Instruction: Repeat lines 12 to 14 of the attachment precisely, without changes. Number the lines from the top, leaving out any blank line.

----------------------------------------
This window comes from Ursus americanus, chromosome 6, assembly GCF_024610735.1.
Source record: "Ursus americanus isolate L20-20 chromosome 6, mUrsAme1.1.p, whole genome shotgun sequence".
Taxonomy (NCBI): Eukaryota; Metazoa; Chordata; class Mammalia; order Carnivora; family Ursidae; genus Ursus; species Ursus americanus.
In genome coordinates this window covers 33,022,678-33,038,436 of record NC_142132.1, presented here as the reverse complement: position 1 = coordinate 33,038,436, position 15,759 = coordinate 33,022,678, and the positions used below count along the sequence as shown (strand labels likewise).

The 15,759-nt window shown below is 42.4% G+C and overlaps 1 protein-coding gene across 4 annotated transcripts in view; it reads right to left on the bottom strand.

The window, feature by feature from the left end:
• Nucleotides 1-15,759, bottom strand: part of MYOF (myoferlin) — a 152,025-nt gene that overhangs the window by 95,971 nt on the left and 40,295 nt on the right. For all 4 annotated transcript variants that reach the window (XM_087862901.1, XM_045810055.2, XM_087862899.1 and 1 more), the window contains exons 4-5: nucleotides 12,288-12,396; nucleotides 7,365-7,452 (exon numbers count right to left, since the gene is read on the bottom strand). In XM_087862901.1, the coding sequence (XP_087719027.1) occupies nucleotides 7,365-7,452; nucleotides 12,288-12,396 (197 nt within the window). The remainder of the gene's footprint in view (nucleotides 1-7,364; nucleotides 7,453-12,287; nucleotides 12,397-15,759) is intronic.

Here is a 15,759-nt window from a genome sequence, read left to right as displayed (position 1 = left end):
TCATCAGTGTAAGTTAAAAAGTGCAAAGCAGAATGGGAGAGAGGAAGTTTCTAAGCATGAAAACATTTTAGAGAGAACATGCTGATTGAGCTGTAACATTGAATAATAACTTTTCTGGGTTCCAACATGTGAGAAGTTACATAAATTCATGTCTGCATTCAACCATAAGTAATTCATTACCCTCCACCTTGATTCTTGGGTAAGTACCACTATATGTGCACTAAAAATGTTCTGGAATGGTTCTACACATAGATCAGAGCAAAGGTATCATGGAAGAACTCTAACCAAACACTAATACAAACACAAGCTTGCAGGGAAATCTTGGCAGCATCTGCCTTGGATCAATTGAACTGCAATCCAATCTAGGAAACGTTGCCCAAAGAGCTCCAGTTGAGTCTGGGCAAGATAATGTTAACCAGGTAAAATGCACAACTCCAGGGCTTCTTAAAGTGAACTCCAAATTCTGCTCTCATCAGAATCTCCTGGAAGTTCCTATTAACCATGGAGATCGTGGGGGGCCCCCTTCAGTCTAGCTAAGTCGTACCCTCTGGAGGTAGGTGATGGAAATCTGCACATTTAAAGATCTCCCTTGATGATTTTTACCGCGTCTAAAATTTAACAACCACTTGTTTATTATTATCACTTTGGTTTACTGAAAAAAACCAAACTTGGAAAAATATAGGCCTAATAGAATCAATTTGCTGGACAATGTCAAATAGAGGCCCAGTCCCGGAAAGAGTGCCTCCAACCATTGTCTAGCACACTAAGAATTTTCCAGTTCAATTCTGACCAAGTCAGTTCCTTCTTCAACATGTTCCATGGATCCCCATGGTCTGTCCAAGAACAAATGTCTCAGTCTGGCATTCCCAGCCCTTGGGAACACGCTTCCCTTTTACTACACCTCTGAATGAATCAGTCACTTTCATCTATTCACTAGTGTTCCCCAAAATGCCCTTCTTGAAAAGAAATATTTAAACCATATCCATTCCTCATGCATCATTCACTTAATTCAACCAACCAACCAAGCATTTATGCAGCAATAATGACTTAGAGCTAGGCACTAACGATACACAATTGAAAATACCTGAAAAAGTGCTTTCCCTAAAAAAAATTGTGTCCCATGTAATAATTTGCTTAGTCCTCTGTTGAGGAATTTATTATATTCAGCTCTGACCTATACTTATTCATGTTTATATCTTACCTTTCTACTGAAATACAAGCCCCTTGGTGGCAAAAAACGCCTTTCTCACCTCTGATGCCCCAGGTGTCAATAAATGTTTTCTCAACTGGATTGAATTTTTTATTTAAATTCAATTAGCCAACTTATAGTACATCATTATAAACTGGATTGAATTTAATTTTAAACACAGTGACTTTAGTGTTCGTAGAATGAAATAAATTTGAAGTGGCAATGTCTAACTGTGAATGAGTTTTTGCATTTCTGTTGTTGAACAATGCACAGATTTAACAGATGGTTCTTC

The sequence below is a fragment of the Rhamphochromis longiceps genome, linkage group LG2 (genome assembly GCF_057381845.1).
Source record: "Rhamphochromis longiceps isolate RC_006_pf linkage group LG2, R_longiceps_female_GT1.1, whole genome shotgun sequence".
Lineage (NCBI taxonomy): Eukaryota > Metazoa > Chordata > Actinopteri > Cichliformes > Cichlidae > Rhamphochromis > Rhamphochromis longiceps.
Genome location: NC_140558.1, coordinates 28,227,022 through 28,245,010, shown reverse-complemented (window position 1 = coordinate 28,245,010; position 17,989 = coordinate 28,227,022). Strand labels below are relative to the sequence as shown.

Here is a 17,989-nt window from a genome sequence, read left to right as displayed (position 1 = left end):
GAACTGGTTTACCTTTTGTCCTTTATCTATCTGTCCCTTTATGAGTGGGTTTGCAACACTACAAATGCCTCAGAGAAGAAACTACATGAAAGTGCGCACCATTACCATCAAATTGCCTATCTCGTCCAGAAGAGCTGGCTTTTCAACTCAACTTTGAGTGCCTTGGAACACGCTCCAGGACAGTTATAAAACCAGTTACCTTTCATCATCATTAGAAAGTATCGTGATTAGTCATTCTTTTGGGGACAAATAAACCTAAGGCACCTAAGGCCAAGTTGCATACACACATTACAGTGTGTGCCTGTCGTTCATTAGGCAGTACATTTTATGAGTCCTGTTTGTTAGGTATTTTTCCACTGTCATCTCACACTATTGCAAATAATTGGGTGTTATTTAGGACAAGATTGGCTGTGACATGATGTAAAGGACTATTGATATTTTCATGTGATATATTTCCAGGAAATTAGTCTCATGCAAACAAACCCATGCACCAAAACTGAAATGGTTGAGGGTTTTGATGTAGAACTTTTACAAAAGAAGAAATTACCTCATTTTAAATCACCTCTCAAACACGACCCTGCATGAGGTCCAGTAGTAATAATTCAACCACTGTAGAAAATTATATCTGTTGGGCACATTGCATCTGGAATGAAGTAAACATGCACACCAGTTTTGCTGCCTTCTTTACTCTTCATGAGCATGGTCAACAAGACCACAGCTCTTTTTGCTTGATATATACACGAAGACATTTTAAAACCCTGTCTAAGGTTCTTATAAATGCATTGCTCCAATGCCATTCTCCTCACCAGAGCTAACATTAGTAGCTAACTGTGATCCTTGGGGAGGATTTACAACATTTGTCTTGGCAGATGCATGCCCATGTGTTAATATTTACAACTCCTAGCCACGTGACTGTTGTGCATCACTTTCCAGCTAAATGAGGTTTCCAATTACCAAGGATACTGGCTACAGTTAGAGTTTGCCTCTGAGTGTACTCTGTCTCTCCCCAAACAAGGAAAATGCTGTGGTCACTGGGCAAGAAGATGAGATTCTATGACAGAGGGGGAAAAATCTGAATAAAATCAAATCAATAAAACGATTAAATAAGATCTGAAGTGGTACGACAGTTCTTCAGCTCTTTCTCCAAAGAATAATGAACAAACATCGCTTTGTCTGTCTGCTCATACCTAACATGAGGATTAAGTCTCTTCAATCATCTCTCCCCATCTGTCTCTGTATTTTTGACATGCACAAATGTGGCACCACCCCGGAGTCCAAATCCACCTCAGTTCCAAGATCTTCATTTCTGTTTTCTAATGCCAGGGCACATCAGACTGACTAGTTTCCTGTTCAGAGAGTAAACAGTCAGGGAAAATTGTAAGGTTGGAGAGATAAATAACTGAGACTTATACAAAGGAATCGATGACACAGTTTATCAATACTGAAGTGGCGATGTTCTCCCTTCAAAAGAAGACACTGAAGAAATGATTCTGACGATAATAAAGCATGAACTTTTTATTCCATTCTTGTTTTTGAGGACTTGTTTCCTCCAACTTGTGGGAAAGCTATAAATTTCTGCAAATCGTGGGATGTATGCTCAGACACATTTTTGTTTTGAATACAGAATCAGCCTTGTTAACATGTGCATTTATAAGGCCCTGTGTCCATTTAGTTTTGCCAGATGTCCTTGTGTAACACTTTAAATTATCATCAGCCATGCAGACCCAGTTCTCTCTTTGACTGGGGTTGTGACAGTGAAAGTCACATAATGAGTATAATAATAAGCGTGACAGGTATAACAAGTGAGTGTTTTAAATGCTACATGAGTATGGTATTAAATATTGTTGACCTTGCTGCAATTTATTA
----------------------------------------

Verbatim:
Lineage (NCBI taxonomy): Eukaryota > Metazoa > Chordata > Actinopteri > Cichliformes > Cichlidae > Rhamphochromis > Rhamphochromis longiceps.
Genome location: NC_140558.1, coordinates 28,227,022 through 28,245,010, shown reverse-complemented (window position 1 = coordinate 28,245,010; position 17,989 = coordinate 28,227,022). Strand labels below are relative to the sequence as shown.

Here is a 17,989-nt window from a genome sequence, read left to right as displayed (position 1 = left end):